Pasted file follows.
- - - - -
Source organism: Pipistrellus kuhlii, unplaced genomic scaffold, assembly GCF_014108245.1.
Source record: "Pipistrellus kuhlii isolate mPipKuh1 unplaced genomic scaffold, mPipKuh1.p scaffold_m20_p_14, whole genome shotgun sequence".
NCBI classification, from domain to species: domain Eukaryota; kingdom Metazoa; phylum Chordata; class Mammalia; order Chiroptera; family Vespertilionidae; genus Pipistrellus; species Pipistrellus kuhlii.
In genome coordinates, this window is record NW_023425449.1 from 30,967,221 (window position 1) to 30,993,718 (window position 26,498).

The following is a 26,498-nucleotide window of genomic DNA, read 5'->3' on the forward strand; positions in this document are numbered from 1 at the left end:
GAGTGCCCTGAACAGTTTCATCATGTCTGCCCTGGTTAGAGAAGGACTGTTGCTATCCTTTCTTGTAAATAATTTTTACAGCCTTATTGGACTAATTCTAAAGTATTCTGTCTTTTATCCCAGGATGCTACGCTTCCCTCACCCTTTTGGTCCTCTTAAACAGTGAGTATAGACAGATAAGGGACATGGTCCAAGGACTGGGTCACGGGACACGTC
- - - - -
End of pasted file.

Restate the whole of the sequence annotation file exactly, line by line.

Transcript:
Source organism: Pipistrellus kuhlii, unplaced genomic scaffold, assembly GCF_014108245.1.
Source record: "Pipistrellus kuhlii isolate mPipKuh1 unplaced genomic scaffold, mPipKuh1.p scaffold_m20_p_14, whole genome shotgun sequence".
NCBI classification, from domain to species: domain Eukaryota; kingdom Metazoa; phylum Chordata; class Mammalia; order Chiroptera; family Vespertilionidae; genus Pipistrellus; species Pipistrellus kuhlii.
In genome coordinates, this window is record NW_023425449.1 from 30,967,221 (window position 1) to 30,993,718 (window position 26,498).

The following is a 26,498-nucleotide window of genomic DNA, read 5'->3' on the forward strand; positions in this document are numbered from 1 at the left end:
GAGTGCCCTGAACAGTTTCATCATGTCTGCCCTGGTTAGAGAAGGACTGTTGCTATCCTTTCTTGTAAATAATTTTTACAGCCTTATTGGACTAATTCTAAAGTATTCTGTCTTTTATCCCAGGATGCTACGCTTCCCTCACCCTTTTGGTCCTCTTAAACAGTGAGTATAGACAGATAAGGGACATGGTCCAAGGACTGGGTCACGGGACACGTC